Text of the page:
Yesterday I finally had chance to road-test some of the beginner's game development content I've been writing, running two back-to-back sessions at Stockport Creative Festival.
We had a few hiccups in the lead-up to the day, the biggest one being a last minute change of venue - we were supposed to be running it in Stockport Central Library, which fell through when we realised they had fairly restrictive computer rules (understandably) and no projector (ridiculously). Luckily at the last minute I had an offer from Matt at Drive-By, who had a fantastic space available in Stockport and was more than happy to give us a home for the day. Huge thanks to Matt for saving the day. (Drive-By provide game design/dev and generally ace creative training opportunities for young, unemployed or 'at risk' people. They do a ton of valuable work, check them out).
Each session was a quick three hour workshop slot, which goes incredibly quickly when you factor in any technical/setup issues, stopping to help people, or generally deviating from the script. I decided to adapt a small part of the larger project I'm working on (more on this in a sec), which was a Flappy Bird clone built in Stencyl:
Stencyl is a fantastic program for teaching with - it's a graphical environment that makes total sense to a beginner, allows you to peek at the code underneath when you're feeling braver, and most importantly it's free to use for most things. A few of the attendees had used Scratch before, which I have a lot of love for, but Stencyl is definitely more powerful and tuned for game development. Highly recommend checking it out if you're interested in this kind of work.
I handed out a small folder of images to start with, which formed the sort of empty starting point to work from. We then made a totally empty Stencyl project and pieced it all together in steps. This approach worked really well, and we didn't have to waste any time making images. It's also worth noting that I intentionally used 'proper' graphics taken from Kenney.nl's amazing free game assets work. This made a huge difference in making our simple game look and feel like a real game - developer artwork only takes you so far, and it was nice to have a good-looking game at the end.
The game build itself was fairly simple - a nice background, some infinitely scrolling terrain, a plane with animation, user input handling, and some rudimentary collision detection. Not bad for three hours! The first group I had were a bit younger, and we had some technical issues on a few machines, but we managed to get everything done in the time. The second group were on average a bit older and so a bit more capable (not to mention we'd ironed out the technical kinks for the second session). This group got a lot further, we finished the stuff I'd written in less than two hours, and spent the rest of the time sort of freely adding more stuff to the game. I wasn't really prepared for this, but thought fast and decided to demo how to make new scenes and switch between them, adding a proper 'game over' screen when the plane crashes. This was also a handy chance to get people to fire up Paint and make some of their own graphics, which I felt was quite a fun addition. Some folks even had time to start noodling with audio, which was pretty cool.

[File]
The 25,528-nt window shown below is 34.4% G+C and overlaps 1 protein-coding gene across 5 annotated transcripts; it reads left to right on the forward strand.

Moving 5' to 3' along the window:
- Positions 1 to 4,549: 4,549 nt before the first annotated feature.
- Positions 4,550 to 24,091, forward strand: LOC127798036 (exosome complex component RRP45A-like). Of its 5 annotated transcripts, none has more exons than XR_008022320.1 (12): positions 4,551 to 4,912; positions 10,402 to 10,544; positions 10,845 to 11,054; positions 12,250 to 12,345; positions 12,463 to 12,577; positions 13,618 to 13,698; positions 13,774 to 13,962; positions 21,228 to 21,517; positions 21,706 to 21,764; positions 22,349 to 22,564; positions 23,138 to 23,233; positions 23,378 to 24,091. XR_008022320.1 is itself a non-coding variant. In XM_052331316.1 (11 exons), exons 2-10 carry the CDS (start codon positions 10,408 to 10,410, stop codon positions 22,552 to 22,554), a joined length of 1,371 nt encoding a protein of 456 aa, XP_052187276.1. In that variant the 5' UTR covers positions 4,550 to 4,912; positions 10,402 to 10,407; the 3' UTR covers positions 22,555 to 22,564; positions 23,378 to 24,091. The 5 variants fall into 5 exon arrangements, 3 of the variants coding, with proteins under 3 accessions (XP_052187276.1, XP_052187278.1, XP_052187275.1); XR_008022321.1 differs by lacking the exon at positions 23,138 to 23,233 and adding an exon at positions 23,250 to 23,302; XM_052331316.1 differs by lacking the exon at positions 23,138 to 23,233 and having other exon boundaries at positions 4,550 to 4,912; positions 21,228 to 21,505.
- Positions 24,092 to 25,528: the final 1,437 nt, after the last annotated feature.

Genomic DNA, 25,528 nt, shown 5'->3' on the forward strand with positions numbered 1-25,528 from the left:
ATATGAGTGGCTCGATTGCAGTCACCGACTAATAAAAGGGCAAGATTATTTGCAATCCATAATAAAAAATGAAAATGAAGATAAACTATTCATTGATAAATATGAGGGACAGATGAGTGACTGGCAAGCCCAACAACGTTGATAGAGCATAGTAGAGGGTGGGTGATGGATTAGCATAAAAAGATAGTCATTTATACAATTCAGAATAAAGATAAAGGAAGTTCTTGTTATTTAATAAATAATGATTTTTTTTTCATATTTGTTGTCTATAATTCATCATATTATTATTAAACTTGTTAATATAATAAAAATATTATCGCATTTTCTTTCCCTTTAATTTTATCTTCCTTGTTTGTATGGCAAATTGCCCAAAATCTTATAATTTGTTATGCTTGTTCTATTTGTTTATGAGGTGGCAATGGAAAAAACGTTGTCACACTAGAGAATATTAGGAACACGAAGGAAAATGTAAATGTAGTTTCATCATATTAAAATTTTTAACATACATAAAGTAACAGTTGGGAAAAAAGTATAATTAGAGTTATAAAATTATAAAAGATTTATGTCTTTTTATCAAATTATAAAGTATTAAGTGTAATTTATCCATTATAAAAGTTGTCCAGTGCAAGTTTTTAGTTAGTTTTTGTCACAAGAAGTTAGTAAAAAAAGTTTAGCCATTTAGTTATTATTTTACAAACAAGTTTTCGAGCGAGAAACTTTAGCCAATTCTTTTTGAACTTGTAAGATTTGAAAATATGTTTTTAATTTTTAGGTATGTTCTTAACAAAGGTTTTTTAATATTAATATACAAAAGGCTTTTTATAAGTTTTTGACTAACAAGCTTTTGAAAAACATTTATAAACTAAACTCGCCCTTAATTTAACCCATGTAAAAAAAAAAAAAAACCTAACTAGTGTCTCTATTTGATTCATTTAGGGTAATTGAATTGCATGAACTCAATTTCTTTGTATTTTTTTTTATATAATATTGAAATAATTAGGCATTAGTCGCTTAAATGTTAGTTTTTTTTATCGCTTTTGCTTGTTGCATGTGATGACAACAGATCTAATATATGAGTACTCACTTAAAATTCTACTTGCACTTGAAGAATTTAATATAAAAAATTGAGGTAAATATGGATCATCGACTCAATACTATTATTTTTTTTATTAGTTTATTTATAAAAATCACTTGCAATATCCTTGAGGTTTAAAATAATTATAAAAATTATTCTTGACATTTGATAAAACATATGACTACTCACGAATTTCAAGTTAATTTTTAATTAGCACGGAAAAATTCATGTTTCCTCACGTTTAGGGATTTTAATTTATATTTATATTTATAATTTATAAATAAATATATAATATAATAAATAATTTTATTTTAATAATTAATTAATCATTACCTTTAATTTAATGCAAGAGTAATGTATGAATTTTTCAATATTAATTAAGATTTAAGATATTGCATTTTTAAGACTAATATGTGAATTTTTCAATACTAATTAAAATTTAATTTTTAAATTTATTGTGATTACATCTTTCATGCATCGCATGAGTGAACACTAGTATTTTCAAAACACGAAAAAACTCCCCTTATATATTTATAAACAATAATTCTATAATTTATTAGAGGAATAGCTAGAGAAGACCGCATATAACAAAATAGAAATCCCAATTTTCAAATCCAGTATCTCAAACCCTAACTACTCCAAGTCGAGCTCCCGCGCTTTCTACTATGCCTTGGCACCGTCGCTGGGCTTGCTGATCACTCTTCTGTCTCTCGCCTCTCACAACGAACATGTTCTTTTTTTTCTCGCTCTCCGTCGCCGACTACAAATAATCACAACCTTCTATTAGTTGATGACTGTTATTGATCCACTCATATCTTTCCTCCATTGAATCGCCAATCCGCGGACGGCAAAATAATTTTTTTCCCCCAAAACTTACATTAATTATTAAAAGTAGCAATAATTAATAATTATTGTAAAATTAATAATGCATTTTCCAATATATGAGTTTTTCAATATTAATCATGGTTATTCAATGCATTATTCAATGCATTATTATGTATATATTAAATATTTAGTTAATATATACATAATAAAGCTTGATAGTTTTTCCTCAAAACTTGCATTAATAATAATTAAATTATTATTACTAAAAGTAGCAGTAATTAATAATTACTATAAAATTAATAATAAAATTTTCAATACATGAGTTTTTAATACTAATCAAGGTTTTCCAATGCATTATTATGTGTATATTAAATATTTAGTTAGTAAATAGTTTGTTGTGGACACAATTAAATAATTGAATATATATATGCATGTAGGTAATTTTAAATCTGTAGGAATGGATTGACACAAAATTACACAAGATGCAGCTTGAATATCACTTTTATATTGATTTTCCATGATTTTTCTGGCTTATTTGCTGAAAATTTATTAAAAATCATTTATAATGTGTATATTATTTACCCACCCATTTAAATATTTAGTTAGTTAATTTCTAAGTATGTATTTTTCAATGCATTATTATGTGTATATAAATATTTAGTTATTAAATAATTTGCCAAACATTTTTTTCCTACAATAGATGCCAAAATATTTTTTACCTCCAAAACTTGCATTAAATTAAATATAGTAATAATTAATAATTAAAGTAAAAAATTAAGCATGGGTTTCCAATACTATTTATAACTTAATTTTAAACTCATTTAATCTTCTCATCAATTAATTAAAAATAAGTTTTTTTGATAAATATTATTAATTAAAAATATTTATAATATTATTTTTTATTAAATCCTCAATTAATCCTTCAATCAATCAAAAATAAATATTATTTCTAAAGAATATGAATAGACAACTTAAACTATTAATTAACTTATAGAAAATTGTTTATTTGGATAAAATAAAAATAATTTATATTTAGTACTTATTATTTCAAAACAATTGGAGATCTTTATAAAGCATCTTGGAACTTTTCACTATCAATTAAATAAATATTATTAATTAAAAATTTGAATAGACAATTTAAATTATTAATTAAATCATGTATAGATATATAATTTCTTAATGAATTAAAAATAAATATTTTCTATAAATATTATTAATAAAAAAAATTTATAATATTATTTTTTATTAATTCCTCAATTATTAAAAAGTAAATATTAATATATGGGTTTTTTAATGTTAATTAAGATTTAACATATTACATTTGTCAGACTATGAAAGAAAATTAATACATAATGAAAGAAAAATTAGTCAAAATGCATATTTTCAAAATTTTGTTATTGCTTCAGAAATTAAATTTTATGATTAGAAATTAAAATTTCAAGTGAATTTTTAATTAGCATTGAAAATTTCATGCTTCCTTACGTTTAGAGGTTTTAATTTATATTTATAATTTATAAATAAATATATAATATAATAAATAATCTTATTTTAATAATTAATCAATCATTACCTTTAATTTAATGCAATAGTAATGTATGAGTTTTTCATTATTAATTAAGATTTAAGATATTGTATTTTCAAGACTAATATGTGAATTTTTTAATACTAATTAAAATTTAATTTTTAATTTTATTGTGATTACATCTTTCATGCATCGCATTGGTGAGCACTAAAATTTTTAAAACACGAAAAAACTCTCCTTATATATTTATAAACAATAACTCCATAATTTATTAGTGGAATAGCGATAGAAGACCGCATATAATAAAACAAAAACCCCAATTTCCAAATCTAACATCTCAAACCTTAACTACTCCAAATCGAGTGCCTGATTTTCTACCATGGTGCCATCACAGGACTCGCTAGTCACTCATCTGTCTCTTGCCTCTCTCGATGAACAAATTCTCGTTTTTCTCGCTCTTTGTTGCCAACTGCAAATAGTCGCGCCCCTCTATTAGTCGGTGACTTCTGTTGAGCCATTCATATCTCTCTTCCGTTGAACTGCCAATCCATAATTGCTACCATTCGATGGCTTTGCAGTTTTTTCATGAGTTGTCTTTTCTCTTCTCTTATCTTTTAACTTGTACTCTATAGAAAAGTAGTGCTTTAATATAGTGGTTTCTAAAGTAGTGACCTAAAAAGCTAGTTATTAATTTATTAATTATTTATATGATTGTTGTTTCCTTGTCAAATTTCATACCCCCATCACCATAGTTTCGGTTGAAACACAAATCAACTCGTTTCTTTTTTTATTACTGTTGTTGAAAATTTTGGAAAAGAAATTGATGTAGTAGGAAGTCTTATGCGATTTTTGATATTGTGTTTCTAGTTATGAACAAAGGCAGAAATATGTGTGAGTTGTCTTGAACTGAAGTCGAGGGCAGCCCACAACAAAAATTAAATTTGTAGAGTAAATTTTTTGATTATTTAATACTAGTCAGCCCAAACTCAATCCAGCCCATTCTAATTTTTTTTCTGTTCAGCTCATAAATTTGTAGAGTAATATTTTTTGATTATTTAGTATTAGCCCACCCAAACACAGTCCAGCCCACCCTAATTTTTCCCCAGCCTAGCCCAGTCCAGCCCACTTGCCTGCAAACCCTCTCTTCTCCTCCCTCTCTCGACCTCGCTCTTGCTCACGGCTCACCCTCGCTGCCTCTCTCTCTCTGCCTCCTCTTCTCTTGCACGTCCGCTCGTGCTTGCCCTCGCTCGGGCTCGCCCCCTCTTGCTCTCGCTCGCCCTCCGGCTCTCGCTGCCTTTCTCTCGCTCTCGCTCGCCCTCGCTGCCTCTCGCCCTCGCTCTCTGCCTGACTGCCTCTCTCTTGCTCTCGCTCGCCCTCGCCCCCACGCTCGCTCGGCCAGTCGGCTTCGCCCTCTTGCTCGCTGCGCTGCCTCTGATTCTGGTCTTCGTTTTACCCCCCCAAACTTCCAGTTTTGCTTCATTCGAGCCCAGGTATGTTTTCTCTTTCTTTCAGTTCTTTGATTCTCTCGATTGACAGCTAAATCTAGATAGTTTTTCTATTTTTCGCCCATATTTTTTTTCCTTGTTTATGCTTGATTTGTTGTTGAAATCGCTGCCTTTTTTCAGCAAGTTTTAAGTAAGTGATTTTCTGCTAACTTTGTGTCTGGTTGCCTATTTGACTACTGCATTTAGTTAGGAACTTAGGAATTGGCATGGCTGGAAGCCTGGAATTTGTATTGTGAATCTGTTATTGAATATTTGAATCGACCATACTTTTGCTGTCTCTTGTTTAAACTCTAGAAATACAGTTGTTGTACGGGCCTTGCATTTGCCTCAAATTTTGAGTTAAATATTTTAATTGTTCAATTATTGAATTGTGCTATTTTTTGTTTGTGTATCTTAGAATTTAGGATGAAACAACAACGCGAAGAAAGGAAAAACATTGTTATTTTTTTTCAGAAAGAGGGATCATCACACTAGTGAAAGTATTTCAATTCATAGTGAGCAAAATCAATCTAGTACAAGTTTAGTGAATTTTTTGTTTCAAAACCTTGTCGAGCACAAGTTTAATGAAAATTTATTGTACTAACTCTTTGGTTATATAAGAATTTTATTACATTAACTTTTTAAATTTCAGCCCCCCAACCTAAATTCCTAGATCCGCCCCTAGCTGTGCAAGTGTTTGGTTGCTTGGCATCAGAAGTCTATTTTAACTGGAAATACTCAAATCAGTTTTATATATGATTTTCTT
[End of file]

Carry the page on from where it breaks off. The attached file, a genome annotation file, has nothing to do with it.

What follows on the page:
Overall I was really happy with how it all turned out - the response from everyone was really good, and I had lots of smiling people excitedly playing their shiny new games. It was also a great chance to road-test the format, and get start to get an idea of how long everything takes.
Since posting a few pics on twitter/Facebook yesterday, I've already had two or three requests to run this in different places - it definitely feels like people are keen on the content, which is encouraging. My bigger objective at the moment is to write and run this as a larger course for Madlab, which I'm much more confident about doing now I've had this chance to do it on a smaller scale.
Ultimately I'd then like to adapt and expand the content into either book format or something similar online. I'm convinced there's a gap in the market for gamedev training that's not tied into single technologies - my work for the game jam continually shows me that beginners are wracked with indecision about picking the right tech, and I'd love to be able to fix that a little by offering a something that will let newbies confidently have fun with lots of difference technologies and ways of thinking. I also think there's a huge gap in games teaching with regard to the slightly less technical side - what makes a game feel nice to play, what makes it fun, how we add challenge - all the fluffy stuff that's just as important.
Thanks a million to everyone who turned out yesterday, and particular thanks to Dan and Matt for helping out on the day. Hugely appreciated, chaps.
Make all the games!